Human rights are now reflected in a number of mining industry standards and frameworks including the MCA’s Enduring Value Framework, the International Council on Mining and Metals’ (ICMM) Sustainable Development Framework.
The Australian Minerals Industry & Human Rights: Managing Human Rights Risks and Opportunities through the UN Guiding Principles on Business and Human Rights published by the MCA and the Global Compact Network Australia (GCNA) highlights how Australian minerals companies are implementing the United Nations’ framework on business and human rights to manage risk and maximise the opportunities to contribute positively to recognition and protection of human rights.
The minerals industry’s approach to working with Aboriginal and Torres Strait Islander communities is founded in mutual respect and recognition of Indigenous Australian’s rights in law, interests and special connections to land and waters.
The MCA strongly supports the importance of recognising Aboriginal and Torres Strait Islander peoples as the first peoples of this nation, fostering respect for continuing cultures, languages and heritage and acknowledging relationships to traditional lands and waters.
The MCA’s position statement supports the principles of free, prior and informed consent in an Australian minerals industry context.
Promoting gender in mining agreements
Agreements between mining companies and local communities are increasingly used as a mechanism to shape the conditions for resource extraction in order to facilitate meaningful engagement and sustainable development outcomes. In this context, gender equality and social inclusion are gaining attention as key issues. This research explores the challenges and opportunities associated with negotiating and implementing agreements by considering issues relating to gender and local-level development. The focus is on agreement processes between local communities and Australian mining companies operating domestically and offshore.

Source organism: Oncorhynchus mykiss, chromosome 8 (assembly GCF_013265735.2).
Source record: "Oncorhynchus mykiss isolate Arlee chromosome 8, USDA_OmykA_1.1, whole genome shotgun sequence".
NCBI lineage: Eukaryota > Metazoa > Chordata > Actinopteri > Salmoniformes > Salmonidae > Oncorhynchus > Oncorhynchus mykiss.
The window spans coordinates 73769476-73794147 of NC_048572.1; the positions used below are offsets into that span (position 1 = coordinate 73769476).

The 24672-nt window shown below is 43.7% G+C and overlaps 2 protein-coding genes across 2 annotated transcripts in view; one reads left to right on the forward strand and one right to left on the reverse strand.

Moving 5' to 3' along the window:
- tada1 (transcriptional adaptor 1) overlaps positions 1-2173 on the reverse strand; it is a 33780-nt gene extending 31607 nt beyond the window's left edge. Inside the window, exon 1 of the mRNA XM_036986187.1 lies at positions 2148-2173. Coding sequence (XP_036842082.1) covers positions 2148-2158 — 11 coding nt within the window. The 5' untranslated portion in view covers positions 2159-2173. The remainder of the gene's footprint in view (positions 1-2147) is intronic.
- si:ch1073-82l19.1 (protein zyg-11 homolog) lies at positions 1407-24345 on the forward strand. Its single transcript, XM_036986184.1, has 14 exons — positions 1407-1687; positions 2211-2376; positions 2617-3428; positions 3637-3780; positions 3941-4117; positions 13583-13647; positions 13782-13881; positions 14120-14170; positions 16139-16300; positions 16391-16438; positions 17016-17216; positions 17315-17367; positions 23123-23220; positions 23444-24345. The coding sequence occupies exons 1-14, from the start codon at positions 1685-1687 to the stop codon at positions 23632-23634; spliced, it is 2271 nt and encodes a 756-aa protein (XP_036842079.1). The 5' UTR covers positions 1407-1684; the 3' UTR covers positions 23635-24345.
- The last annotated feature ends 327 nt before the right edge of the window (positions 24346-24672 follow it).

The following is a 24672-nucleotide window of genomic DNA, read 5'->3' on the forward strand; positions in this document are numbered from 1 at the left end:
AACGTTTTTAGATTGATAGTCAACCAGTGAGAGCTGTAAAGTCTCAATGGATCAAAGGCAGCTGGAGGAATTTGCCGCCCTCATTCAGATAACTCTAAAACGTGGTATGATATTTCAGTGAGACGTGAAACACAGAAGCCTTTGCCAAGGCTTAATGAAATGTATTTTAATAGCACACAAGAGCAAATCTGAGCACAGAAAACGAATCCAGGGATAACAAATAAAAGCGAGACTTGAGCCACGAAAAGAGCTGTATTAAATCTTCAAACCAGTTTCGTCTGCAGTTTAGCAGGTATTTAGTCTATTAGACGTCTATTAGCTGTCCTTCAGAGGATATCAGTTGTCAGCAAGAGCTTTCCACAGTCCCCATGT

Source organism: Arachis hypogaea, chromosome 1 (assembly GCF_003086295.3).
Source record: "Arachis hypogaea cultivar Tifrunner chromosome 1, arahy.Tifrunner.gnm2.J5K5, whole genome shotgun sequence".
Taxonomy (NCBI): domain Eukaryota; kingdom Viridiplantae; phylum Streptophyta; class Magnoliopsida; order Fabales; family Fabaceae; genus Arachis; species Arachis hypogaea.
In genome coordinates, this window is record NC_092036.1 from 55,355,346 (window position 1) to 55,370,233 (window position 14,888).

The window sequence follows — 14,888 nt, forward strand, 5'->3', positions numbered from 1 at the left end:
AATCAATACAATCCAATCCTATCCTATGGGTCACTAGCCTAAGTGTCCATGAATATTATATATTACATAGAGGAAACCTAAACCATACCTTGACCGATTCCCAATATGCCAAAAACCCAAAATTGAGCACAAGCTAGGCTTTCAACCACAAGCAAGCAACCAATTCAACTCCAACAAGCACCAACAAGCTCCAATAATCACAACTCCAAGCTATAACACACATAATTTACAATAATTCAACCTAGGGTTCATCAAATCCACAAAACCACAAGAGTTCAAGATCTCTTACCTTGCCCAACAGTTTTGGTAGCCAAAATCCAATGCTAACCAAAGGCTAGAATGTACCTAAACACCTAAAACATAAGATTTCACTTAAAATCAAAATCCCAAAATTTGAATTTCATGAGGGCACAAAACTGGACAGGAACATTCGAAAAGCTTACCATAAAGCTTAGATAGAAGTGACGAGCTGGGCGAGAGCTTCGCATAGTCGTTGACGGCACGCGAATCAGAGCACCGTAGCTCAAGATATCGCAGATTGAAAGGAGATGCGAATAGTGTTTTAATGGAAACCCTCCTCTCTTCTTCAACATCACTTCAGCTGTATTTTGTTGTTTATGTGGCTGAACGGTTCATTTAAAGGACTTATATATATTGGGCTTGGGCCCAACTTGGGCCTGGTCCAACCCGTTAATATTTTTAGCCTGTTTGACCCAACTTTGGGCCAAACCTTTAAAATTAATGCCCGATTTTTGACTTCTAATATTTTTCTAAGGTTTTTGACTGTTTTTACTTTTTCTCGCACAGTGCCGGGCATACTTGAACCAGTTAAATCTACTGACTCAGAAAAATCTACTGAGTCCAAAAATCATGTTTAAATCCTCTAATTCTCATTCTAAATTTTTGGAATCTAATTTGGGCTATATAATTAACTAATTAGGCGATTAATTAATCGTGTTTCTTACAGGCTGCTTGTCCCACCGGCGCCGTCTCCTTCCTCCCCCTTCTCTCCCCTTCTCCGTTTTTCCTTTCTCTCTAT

This research, funded by the Department of Foreign Affairs and Trade (DFAT) and the Minerals Council of Australia (MCA), was undertaken by the Centre for Social Responsibility in Mining (CSRM), part of the Sustainable Minerals Institute at The University of Queensland. The partnership between DFAT and the MCA has been driven by the commitment that both agencies have to maximising sustainable development outcomes.
This research confirms the value of promoting gender equality in mining agreements and provides important insights into how gender dynamics can influence agreement and benefit-sharing processes at the local-level. The study also identifies strategies for analysing gender dynamics in the context of mining and supporting gender equality in agreement processes.
The two-year program of work included a practitioner perspectives study and case studies at three mining operations in different regions of the world: Papua New Guinea (Newcrest’s Lihir mine), Lao PDR (MMG Sepon LXML operations) and Australia (Rio Tinto Alcan’s Weipa operation). A project report summarises the findings of these four components of the research and provides a list of key tools and guidance documents for practitioners and policy makers.